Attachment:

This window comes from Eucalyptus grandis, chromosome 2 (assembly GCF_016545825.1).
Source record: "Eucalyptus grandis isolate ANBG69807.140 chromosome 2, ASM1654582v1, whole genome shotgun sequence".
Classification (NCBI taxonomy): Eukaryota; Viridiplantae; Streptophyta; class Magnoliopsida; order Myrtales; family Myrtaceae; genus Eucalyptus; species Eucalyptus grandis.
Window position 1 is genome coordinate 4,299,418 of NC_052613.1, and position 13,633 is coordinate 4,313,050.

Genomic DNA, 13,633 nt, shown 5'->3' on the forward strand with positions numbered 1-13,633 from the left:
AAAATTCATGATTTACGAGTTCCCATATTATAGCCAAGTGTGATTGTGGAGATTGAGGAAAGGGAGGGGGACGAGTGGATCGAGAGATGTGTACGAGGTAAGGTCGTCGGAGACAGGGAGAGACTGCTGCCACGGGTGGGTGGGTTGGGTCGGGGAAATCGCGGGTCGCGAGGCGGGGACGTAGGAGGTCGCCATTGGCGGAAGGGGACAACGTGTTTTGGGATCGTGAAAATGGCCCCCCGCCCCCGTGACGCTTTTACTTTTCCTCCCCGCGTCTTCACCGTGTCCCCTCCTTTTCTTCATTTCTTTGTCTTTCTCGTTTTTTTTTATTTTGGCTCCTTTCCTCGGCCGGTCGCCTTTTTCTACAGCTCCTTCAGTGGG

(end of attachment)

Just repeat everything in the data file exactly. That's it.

This window comes from Eucalyptus grandis, chromosome 2 (assembly GCF_016545825.1).
Source record: "Eucalyptus grandis isolate ANBG69807.140 chromosome 2, ASM1654582v1, whole genome shotgun sequence".
Classification (NCBI taxonomy): Eukaryota; Viridiplantae; Streptophyta; class Magnoliopsida; order Myrtales; family Myrtaceae; genus Eucalyptus; species Eucalyptus grandis.
Window position 1 is genome coordinate 4,299,418 of NC_052613.1, and position 13,633 is coordinate 4,313,050.

Genomic DNA, 13,633 nt, shown 5'->3' on the forward strand with positions numbered 1-13,633 from the left:
AAAATTCATGATTTACGAGTTCCCATATTATAGCCAAGTGTGATTGTGGAGATTGAGGAAAGGGAGGGGGACGAGTGGATCGAGAGATGTGTACGAGGTAAGGTCGTCGGAGACAGGGAGAGACTGCTGCCACGGGTGGGTGGGTTGGGTCGGGGAAATCGCGGGTCGCGAGGCGGGGACGTAGGAGGTCGCCATTGGCGGAAGGGGACAACGTGTTTTGGGATCGTGAAAATGGCCCCCCGCCCCCGTGACGCTTTTACTTTTCCTCCCCGCGTCTTCACCGTGTCCCCTCCTTTTCTTCATTTCTTTGTCTTTCTCGTTTTTTTTTATTTTGGCTCCTTTCCTCGGCCGGTCGCCTTTTTCTACAGCTCCTTCAGTGGG